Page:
AMD Unveils More Ryzen 3D Packaging and V-Cache Details at Hot Chips

AMD's 3D V-Cache marks the company's first foray into 3D packaging, and the company shared more details behind its manufacturing process during its presentation at Hot Chips 33. As a quick refresher, 3D V-Cache uses a novel new hybrid bonding technique that fuses an additional 64MB of 7nm SRAM cache stacked vertically atop the Ryzen compute chiplets to triple the amount of L3 cache per Ryzen chip. 

This new tech can yield up to an amazing 192MB of L3 cache per chip, and AMD has demoed a Ryzen 9 5900X gaining 15% more performance in 1080p gaming with the new cache, which is roughly the amount of performance we could expect from a new CPU microarchitecture and/or process node. However, AMD accomplished this feat with the same 7nm node and Zen 3 architecture that already ships with its standard Ryzen 5000 models. This advance also comes with a single die stacked atop the chip — AMD says it can stack more than one layer in the future, which would boost capacity even further.

AMD divulged after the presentation that it can accomplish similar yields with the new 3D V-Cache chips as it does with standard Ryzen models, meaning it has already jumped the hurdles required to bring the chips, which enter production at the end of the year, to market. 

AMD uses TSMC's SoIC process to fuse the SRAM chiplet atop the compute die with direct copper-to-copper dielectric bonding of the TSVs that connect the two die. This technique doesn't use solder microbumps to connect the two chips, resulting in a denser and more efficient interconnect with 200X the interconnect density of 2D chiplets.

TSMC fuses the two chips together with a two-phase bonding technique. The first phase uses a hydrophilic dielectric-to-dielectric bonding process at room temperature, then annealing bonds the dielectric connections. The second phase is a direct copper-to-copper bonding that forms the bonds by solid-state diffusion. AMD says the technique uses silicon fab-like manufacturing with back-end like TSVs, which means the production flow is similar to that of a regular chip.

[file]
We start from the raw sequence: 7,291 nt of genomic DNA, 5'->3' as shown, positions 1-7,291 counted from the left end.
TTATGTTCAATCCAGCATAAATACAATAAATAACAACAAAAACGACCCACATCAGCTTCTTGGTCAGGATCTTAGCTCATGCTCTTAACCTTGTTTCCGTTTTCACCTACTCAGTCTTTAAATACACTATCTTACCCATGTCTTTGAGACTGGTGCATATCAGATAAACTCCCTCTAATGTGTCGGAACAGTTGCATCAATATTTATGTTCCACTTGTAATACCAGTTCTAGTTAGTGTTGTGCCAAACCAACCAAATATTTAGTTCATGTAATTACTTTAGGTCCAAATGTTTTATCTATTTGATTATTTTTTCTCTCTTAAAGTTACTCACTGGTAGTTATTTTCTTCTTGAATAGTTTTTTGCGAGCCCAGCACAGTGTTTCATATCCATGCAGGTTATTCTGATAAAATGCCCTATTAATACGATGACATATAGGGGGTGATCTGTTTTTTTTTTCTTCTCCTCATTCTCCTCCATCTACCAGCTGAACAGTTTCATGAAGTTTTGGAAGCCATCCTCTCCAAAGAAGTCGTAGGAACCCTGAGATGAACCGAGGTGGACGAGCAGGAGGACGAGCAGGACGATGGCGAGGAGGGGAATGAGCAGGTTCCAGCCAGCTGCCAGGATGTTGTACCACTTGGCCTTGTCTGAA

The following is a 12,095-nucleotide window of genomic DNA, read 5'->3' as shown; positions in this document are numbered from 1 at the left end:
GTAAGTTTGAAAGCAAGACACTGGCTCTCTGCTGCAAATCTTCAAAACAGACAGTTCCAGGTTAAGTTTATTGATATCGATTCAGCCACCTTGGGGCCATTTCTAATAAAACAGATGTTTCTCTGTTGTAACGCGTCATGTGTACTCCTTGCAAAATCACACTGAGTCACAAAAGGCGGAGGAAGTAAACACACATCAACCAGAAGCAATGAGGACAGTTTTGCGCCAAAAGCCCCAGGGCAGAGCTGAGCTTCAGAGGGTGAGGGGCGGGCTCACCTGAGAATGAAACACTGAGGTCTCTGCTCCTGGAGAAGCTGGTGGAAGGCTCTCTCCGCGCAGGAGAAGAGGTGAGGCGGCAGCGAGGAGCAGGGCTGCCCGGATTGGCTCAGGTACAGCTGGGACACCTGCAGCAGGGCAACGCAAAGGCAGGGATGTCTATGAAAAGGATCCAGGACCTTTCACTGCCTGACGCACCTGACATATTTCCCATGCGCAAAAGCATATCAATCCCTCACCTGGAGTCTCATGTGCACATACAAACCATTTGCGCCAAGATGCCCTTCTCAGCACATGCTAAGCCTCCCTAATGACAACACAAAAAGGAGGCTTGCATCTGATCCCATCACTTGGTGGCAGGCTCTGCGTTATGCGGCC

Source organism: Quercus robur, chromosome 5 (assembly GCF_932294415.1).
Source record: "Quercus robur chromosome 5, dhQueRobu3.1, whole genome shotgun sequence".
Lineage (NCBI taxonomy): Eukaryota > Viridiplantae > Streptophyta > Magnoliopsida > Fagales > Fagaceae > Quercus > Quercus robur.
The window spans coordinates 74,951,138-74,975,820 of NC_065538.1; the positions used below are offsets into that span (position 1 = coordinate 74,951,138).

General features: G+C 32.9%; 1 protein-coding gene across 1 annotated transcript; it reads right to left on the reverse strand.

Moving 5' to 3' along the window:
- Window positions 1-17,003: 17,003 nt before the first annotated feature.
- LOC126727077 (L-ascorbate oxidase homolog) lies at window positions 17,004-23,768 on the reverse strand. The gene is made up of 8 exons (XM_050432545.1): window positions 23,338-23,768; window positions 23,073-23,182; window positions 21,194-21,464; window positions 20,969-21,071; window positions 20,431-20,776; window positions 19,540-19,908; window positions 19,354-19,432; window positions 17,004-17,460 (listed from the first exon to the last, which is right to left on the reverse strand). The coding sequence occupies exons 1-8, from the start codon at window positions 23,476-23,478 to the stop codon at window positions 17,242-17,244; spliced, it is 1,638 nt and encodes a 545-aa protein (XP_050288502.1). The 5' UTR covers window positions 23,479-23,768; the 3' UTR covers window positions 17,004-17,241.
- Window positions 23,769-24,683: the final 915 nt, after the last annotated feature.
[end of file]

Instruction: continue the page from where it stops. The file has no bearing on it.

AMD keeps the SRAM chip centered over the L3 cache on the bottom layer to reduce the SRAM's exposure to heat from the CPU cores. In addition, AMD places structural silicon over the CPU cores using the same hybrid bonding process, thus creating a uniform height for the chiplet that aids with cooling the chip. 

Relative to microbump 3D connections, AMD says 3D V-Cache has three times the interconnect efficiency by consuming less than one-third the energy-per-bit, 15X the interconnect density, and better signaling and power delivery characteristics. 

AMD's approach provides 2 TB/s of throughput between the two dies. The company says the latency impact is minimal and within the standard range of a higher-capacity L3 cache (raw access time for cache scales with capacity).

The first image shows the interconnect density between three different interconnect approaches. While AMD's new interconnect comes with a 9-micrometer (μm) pitch (distance between TSV), standard C4 packaging has a 130 μm pitch, and Microbump 3D comes with a 50 μm pitch.

In comparison, Intel's shipping first-gen EMIB connection has either a 55 μm pitch, while its second-gen EMIB that lands in 2023 will have a 45 μm pitch. However, Intel's forthcoming Foveros Direct is the most directly-comparable interconnect tech, and Intel claims it will have a sub-10 μm pitch when it comes to market in late 2023. Meanwhile, TSMC's 9 μm hybrid bonding will come to market sometime early next year in AMD's 3D V-Cache processors. 

AMD's current memory-on-logic is just the start of a broader trend for the industry. As the TSV pitch improves over successive generations of the technology it will unlock other more refined stacking techniques, like DRAM/HBM on CPU, and stacking entire CPUs on top of CPUs.

Further progression could find even more granular approaches, such as stacking CPU cores on top of other cores, and stacking the cores on top of the uncore (which Intel already does with Lakefield). Even further down the development path, we could see macro-on-macro stacking, which means various elements of the core microarchitecture are stacked atop one another, or even IP folding/splitting and circuit slicing. 

Naturally, these are far-off technologies that aren't on the drawing board yet and will provide plenty of challenges, particularly in thermal dissipation, but AMD and other companies do see these techniques emerging in the future. 

Paul Alcorn
Managing Editor: News and Emerging Tech

Paul Alcorn is the Managing Editor: News and Emerging Tech for Tom's Hardware US. He also writes news and reviews on CPUs, storage, and enterprise hardware.